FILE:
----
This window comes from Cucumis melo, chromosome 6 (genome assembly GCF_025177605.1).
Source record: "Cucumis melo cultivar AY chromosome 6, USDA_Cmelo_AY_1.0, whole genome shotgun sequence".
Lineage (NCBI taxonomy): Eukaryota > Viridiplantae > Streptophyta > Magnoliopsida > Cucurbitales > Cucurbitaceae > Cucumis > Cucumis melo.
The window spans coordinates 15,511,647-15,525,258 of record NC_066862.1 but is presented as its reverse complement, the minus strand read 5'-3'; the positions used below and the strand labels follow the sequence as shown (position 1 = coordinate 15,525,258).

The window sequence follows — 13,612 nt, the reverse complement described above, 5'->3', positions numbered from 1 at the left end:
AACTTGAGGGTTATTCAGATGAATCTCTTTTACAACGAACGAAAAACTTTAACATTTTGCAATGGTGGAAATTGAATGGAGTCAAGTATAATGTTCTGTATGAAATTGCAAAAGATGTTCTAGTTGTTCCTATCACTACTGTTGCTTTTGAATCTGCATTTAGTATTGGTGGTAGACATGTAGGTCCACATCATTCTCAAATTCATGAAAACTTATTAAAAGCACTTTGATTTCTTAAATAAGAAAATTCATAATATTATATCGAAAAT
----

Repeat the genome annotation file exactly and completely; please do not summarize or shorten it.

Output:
This window comes from Cucumis melo, chromosome 6 (genome assembly GCF_025177605.1).
Source record: "Cucumis melo cultivar AY chromosome 6, USDA_Cmelo_AY_1.0, whole genome shotgun sequence".
Lineage (NCBI taxonomy): Eukaryota > Viridiplantae > Streptophyta > Magnoliopsida > Cucurbitales > Cucurbitaceae > Cucumis > Cucumis melo.
The window spans coordinates 15,511,647-15,525,258 of record NC_066862.1 but is presented as its reverse complement, the minus strand read 5'-3'; the positions used below and the strand labels follow the sequence as shown (position 1 = coordinate 15,525,258).

The window sequence follows — 13,612 nt, the reverse complement described above, 5'->3', positions numbered from 1 at the left end:
AACTTGAGGGTTATTCAGATGAATCTCTTTTACAACGAACGAAAAACTTTAACATTTTGCAATGGTGGAAATTGAATGGAGTCAAGTATAATGTTCTGTATGAAATTGCAAAAGATGTTCTAGTTGTTCCTATCACTACTGTTGCTTTTGAATCTGCATTTAGTATTGGTGGTAGACATGTAGGTCCACATCATTCTCAAATTCATGAAAACTTATTAAAAGCACTTTGATTTCTTAAATAAGAAAATTCATAATATTATATCGAAAAT